July 13, 2006


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C'mon, get happy
Part 2: Another rock in the avalanche of happy books

For some reason—I suspect it has to do with the resurgence of all things ’70s and those yellow smiley faces —there’s a flood of happy books hitting the market. The books aren’t happy; they’re about happiness. There’s The Science of Happiness and The Happy Plan and Happiness: A History and A Brief History of Happiness and lots more.

Last week I reviewed The Happiness Hypothesis, by Jonathan Haidt (Basic Books). This week, Stumbling On Happiness, by Daniel Gilbert (Knopf, May 2, 304 pages).

Gilbert is a professor of psychology at Harvard. He’s one of the good ones, which is to say he’s lively, engaging and personable; I know this because I listened to the audio version of the book, read by Gilbert himself.

Stumbling on Happiness is about how bad we are at knowing what makes us happy. We think we know what makes us happy but we’re often wrong, he says, and he’s got the research to prove it.

Gilbert describes study after study on perception, memory, reasoning and decision-making.

To read this book is to consume a good chunk of modern Introductory Psychology.

Which is extremely intriguing at first, but by spring break your attention might begin to wander, not because the material is any less fascinating but because you’ve had about enough for now. Enough, in particular, of all the “psychologists at [famous college or university] conducted an experiment in which [students / lab rats] were asked to [ridiculously contrived activity] for [some amount of time] and then asked how they felt.”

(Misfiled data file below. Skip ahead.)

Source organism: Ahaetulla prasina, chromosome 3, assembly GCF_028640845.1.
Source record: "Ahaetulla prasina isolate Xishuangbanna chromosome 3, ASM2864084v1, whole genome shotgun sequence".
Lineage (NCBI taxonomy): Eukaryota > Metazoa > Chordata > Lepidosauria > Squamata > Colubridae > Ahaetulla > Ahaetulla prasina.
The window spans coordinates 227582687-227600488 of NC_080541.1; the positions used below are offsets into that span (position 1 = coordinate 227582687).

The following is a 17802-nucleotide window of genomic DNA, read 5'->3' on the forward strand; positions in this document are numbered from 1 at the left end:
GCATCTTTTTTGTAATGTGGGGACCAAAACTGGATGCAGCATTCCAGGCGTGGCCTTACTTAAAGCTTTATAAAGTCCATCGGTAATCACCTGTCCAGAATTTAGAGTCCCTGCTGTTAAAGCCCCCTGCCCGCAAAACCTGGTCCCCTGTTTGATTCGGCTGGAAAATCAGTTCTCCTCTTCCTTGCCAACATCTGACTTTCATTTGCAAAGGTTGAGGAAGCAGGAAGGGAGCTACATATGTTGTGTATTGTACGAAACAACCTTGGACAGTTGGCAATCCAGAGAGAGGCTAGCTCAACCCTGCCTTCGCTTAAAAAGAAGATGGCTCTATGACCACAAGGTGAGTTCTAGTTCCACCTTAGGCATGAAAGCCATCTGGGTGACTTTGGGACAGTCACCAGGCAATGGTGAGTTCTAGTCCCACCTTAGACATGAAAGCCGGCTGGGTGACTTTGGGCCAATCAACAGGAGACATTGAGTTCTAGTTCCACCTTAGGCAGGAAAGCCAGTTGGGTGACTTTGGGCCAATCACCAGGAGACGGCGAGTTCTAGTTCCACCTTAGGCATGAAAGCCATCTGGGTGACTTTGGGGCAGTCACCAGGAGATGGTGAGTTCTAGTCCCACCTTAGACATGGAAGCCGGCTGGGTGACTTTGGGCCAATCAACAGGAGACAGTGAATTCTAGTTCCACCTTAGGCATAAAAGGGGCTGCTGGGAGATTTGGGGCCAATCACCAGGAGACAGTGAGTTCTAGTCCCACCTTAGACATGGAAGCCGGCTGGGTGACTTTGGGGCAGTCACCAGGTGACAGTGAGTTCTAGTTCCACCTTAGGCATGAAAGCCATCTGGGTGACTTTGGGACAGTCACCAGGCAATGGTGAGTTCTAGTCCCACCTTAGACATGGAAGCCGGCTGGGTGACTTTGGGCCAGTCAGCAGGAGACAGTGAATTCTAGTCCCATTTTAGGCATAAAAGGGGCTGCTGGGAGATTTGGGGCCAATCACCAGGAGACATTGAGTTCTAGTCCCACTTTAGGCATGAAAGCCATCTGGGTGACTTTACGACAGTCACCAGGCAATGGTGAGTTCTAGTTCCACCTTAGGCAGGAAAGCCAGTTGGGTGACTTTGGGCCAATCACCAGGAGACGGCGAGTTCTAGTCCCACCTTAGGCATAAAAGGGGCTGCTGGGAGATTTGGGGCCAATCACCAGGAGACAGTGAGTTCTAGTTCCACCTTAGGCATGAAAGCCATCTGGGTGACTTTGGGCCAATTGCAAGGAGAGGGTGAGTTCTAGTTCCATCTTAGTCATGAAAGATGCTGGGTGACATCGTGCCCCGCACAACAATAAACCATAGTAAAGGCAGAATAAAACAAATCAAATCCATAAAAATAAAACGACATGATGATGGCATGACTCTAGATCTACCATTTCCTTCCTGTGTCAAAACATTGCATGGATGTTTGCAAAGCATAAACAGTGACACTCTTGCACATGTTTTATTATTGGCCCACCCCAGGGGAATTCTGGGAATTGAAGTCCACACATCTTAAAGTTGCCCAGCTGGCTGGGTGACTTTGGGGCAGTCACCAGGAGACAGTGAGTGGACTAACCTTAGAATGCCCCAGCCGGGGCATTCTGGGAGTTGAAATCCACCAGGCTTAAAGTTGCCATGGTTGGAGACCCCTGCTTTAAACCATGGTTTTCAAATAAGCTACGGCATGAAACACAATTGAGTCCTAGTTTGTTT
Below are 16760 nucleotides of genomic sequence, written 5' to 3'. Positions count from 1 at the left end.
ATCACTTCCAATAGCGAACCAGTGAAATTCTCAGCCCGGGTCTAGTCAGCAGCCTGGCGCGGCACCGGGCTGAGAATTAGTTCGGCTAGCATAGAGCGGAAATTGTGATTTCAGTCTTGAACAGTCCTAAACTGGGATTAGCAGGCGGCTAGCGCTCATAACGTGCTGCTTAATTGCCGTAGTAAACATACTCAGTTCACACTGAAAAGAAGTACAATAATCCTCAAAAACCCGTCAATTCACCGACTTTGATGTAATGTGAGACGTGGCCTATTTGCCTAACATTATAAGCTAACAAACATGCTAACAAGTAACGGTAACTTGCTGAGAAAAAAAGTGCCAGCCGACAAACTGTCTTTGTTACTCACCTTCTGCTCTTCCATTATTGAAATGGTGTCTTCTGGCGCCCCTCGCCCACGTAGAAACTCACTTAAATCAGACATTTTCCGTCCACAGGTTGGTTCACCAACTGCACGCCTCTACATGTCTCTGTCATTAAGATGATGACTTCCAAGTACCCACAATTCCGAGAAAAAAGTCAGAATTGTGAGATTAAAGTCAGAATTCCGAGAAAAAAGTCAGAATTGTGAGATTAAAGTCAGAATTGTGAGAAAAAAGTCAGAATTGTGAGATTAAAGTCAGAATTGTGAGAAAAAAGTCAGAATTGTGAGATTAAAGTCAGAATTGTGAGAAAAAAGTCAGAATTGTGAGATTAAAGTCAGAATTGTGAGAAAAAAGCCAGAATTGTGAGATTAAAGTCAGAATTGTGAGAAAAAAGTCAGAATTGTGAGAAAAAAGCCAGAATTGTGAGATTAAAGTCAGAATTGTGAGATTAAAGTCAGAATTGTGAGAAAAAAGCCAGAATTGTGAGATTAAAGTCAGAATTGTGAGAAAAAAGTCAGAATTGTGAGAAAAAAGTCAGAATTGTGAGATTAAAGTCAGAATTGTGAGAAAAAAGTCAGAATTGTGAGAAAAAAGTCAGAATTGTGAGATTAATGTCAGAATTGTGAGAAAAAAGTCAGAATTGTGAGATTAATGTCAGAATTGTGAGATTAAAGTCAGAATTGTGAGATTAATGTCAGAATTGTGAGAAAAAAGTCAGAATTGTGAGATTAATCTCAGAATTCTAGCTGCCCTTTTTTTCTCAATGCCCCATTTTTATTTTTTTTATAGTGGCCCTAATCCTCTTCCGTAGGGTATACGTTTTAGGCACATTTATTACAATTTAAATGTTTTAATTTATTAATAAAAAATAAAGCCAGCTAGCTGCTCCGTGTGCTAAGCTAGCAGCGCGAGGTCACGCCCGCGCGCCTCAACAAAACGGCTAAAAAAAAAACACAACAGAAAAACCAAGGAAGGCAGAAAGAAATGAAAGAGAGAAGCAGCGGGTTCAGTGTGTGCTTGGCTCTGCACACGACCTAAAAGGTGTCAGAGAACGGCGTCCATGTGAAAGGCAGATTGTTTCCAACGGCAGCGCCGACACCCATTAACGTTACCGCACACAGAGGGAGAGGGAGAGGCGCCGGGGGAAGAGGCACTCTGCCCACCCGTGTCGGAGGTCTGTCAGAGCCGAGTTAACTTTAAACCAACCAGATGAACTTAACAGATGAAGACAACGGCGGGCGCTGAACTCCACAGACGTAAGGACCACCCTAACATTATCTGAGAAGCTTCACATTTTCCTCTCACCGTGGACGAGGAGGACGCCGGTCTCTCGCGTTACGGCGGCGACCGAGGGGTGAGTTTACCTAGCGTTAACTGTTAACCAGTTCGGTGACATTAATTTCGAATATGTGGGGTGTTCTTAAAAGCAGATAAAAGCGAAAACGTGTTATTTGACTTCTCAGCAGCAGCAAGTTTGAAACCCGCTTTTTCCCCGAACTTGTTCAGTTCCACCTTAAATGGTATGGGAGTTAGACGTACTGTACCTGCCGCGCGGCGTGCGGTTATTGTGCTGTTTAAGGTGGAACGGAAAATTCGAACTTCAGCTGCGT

These experiments are kind of neat. The things they show us are neat. But describing them in written words can be like telling a joke that takes ages to set up—by the time you get to the punch line, fantastic though it might be, you will have lost the less attentive members of your audience.

The bright side is that the studies are kind of neat, and that there is a good chunk of modern intro psych here, and that the argument is convincing. Also, Gilbert is an excellent storyteller who brings an immediacy to the proceedings with his colorful anecdotes (“You’ve had an awful day—the cat peed on the rug, the dog peed on the cat, the washing machine is busted, World Wrestling has been preempted by Masterpiece Theatre…”). And he frankly acknowledges the frustrations of experimentation: “If the goal of science is to make us feel awkward and ignorant in the presence of things we once understood perfectly well,” Gilbert writes, “then psychology has succeeded above all others.”

So how well do we understand happiness after reading this book?

“There is a difference between being happy and knowing that you’re happy.” A-

— Lisa Parsons

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